In the end, all speculative theodicies flounder upon the following paradox: that a God who is loving and omnipotent has created a world in which suffering and evil run rampant. No explanation that takes both God and evil seriously will ever be able to solve this contradiction. The advantage of Luther's existential approach is that it doesn't try to resolve the paradox, but instead incorporates it into faith itself. Of course, this won't satisfy the theologian of glory who craves an all-encompassing explanation, but it will suffice for those who "know God hidden in suffering."

* Not to beat a dead horse, but Kierkegaard and Luther are on the same "wavelength" here. In his Gospel of Sufferings, SK writes: "If God is love, then he is also love in everything, love in what you can understand and love in what you cannot understand, love in the dark riddle that lasts a day or in the riddle that lasts seventy years... Right here is faith's struggle: to believe without being able to understand."

5 comments:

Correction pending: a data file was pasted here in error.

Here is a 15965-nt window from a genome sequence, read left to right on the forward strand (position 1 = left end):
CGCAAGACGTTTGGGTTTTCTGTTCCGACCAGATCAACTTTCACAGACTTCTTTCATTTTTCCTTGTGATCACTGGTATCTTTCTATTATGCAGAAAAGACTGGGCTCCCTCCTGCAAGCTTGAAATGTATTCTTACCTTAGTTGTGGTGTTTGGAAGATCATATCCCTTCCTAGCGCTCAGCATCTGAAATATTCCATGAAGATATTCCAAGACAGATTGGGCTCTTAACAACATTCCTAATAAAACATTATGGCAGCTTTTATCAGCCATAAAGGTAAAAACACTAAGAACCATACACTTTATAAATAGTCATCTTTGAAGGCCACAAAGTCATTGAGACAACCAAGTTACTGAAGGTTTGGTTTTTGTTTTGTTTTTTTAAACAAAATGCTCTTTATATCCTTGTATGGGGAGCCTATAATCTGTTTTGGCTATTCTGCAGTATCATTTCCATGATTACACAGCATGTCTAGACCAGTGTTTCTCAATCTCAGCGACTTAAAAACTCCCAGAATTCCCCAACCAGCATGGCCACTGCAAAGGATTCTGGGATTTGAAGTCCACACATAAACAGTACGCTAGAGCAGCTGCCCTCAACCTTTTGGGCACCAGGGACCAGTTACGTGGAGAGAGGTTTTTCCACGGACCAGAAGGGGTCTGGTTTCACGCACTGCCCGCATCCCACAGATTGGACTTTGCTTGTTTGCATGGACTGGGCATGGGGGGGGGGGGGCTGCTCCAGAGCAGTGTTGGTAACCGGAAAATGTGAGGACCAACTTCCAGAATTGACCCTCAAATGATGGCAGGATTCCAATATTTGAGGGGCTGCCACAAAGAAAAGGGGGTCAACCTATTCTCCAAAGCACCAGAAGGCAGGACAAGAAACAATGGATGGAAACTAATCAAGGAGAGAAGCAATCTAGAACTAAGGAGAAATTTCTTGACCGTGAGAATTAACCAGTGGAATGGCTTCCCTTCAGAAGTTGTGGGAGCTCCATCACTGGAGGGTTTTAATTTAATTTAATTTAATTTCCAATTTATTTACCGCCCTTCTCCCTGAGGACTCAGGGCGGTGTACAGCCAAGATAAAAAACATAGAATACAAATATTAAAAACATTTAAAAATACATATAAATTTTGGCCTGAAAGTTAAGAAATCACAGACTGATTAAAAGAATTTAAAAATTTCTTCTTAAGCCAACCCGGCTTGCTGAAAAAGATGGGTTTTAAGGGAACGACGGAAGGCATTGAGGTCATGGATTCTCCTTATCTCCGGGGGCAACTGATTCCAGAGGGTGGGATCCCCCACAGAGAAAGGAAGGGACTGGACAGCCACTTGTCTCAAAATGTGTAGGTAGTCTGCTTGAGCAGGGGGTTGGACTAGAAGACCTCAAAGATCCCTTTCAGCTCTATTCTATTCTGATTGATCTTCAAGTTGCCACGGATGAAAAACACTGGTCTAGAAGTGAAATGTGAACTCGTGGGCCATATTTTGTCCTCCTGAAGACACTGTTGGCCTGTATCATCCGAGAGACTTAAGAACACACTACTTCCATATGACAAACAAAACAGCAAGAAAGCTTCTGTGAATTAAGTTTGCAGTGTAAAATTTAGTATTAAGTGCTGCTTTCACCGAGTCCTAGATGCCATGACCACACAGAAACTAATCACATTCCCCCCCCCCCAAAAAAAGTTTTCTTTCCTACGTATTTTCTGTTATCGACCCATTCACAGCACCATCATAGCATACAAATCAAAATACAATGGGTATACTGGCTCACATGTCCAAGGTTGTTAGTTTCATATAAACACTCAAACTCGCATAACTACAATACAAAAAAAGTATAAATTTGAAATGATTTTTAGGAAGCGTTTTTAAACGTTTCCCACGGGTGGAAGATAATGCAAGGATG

AmandaLaine said...

Hi!

Just wanted to let you know I really enjoy reading your blog. I've been having a lot of thoughts about free will and was recommended to read Luther's work on free will. And then you started writing about it, which is great.

So, I may have a substantive comment to make later. But, for now I just wanted to let you know you've got a random reader out there.

Thanks!!

Andy said...

Of course you're right that no theodicy will ever suffice, but let me, for the sake of argument, take Luther's side here. I've been reading Augustine recently, and I think I see one of Augustine basic theodic points behind Luther's argument. Augustine says that a good God would not allow evil to exist in the world unless God could bring good from the evil.